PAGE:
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High Alumina Cement

Volume 884: debated on Wednesday 22 January 1975

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asked the Secretary of State for the Environment what is the nature of the problems caused by the use of high alumina cement.

Concrete made with high alumina cement undergoes changes in its crystalline structure, known as conversion, causing a loss of strength which is sometimes serious. This can occur for a number of reasons related to the conditions of manufacture and the environmental circumstances of the building in which it is used. The loss in strength is difficult to assess, and its effect depends on the overall design of the building. It is, therefore, not proving easy to identify those buildings where remedial work is needed.

asked the Secretary of State for the Environment when the Government expect to complete their full report on buildings containing high alumina cement.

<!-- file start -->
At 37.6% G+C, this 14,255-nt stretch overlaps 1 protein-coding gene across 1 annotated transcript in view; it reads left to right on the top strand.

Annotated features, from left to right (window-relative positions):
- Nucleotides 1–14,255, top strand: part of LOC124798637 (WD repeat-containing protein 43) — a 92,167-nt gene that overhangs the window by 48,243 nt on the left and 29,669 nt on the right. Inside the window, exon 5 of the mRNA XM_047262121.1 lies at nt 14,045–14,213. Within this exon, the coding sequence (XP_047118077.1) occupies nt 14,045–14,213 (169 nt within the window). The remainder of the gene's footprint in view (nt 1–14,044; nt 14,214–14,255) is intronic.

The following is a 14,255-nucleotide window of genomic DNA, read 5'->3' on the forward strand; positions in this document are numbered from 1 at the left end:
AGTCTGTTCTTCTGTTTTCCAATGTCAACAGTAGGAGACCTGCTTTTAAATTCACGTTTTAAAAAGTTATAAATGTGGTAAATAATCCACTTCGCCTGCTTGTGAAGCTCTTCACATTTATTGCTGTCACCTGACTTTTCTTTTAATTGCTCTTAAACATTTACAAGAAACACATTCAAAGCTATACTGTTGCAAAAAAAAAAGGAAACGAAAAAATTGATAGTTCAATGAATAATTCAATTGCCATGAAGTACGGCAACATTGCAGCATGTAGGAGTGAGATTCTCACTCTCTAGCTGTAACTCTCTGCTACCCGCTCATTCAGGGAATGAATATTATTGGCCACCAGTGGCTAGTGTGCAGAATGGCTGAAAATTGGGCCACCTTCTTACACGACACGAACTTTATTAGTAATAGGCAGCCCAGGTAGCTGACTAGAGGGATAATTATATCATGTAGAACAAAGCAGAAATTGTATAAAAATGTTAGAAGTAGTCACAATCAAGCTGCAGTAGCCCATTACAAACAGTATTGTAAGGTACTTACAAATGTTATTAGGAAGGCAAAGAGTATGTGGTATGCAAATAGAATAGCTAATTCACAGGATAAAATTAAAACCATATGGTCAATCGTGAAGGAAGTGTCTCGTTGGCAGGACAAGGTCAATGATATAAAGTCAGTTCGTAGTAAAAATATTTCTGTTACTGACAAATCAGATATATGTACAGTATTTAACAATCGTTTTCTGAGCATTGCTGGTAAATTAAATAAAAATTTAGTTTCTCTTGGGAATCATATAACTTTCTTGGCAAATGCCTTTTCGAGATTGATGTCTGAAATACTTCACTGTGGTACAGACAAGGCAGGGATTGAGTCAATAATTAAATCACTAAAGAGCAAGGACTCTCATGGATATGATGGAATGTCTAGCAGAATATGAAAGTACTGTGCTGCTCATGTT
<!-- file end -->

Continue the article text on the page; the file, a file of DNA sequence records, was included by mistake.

The Building Research Establishment's report on its current research is expected next month, and we shall issue further recommendations about the structural use of high alumina cement concrete as soon as we have considered its findings. It is not yet possible to say how long it will take to carry out all the research which may prove necessary, but interim reports will be issued as the work progresses.

asked the Secretary of State for the Environment how many buildings in Northamptonshire are known to be affected by high alumina cement problems.

The latest available information is that 288 buildings in Northamptonshire have so far been identified as containing high alumina cement concrete, but it is not yet known how many of these will require remedial measures. It will be some time before all the buildings concerned have been identified and appraised.